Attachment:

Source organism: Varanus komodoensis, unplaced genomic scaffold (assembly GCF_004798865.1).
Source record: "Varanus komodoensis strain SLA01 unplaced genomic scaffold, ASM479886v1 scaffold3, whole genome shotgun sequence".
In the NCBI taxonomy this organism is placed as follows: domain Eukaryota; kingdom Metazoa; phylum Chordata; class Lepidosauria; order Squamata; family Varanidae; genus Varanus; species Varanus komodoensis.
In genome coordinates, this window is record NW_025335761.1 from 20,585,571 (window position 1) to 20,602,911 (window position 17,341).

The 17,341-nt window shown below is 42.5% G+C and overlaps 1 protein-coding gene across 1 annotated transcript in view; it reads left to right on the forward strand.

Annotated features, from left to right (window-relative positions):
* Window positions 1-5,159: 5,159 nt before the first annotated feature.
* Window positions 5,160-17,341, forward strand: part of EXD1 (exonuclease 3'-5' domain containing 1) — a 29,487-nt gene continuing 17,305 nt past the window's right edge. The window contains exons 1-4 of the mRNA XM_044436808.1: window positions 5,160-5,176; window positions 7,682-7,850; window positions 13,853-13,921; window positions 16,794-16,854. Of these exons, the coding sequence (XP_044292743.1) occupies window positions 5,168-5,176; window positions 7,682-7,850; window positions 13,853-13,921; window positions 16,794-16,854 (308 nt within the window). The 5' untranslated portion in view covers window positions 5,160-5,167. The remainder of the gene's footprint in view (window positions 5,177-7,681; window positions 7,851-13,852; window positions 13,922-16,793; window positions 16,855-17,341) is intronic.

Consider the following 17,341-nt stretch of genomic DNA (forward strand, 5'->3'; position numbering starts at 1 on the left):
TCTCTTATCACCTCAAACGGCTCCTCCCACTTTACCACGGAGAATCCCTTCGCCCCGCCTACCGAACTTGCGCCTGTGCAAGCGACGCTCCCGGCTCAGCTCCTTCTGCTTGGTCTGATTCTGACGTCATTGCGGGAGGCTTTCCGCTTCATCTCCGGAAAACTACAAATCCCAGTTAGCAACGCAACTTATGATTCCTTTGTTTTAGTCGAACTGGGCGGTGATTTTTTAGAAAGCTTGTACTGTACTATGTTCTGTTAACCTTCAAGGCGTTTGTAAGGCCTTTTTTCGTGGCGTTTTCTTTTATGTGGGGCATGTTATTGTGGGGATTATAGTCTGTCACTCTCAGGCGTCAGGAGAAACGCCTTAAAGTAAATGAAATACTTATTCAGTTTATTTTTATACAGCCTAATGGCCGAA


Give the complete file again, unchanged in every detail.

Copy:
Source organism: Varanus komodoensis, unplaced genomic scaffold (assembly GCF_004798865.1).
Source record: "Varanus komodoensis strain SLA01 unplaced genomic scaffold, ASM479886v1 scaffold3, whole genome shotgun sequence".
In the NCBI taxonomy this organism is placed as follows: domain Eukaryota; kingdom Metazoa; phylum Chordata; class Lepidosauria; order Squamata; family Varanidae; genus Varanus; species Varanus komodoensis.
In genome coordinates, this window is record NW_025335761.1 from 20,585,571 (window position 1) to 20,602,911 (window position 17,341).

The 17,341-nt window shown below is 42.5% G+C and overlaps 1 protein-coding gene across 1 annotated transcript in view; it reads left to right on the forward strand.

Annotated features, from left to right (window-relative positions):
* Window positions 1-5,159: 5,159 nt before the first annotated feature.
* Window positions 5,160-17,341, forward strand: part of EXD1 (exonuclease 3'-5' domain containing 1) — a 29,487-nt gene continuing 17,305 nt past the window's right edge. The window contains exons 1-4 of the mRNA XM_044436808.1: window positions 5,160-5,176; window positions 7,682-7,850; window positions 13,853-13,921; window positions 16,794-16,854. Of these exons, the coding sequence (XP_044292743.1) occupies window positions 5,168-5,176; window positions 7,682-7,850; window positions 13,853-13,921; window positions 16,794-16,854 (308 nt within the window). The 5' untranslated portion in view covers window positions 5,160-5,167. The remainder of the gene's footprint in view (window positions 5,177-7,681; window positions 7,851-13,852; window positions 13,922-16,793; window positions 16,855-17,341) is intronic.

Consider the following 17,341-nt stretch of genomic DNA (forward strand, 5'->3'; position numbering starts at 1 on the left):
TCTCTTATCACCTCAAACGGCTCCTCCCACTTTACCACGGAGAATCCCTTCGCCCCGCCTACCGAACTTGCGCCTGTGCAAGCGACGCTCCCGGCTCAGCTCCTTCTGCTTGGTCTGATTCTGACGTCATTGCGGGAGGCTTTCCGCTTCATCTCCGGAAAACTACAAATCCCAGTTAGCAACGCAACTTATGATTCCTTTGTTTTAGTCGAACTGGGCGGTGATTTTTTAGAAAGCTTGTACTGTACTATGTTCTGTTAACCTTCAAGGCGTTTGTAAGGCCTTTTTTCGTGGCGTTTTCTTTTATGTGGGGCATGTTATTGTGGGGATTATAGTCTGTCACTCTCAGGCGTCAGGAGAAACGCCTTAAAGTAAATGAAATACTTATTCAGTTTATTTTTATACAGCCTAATGGCCGAA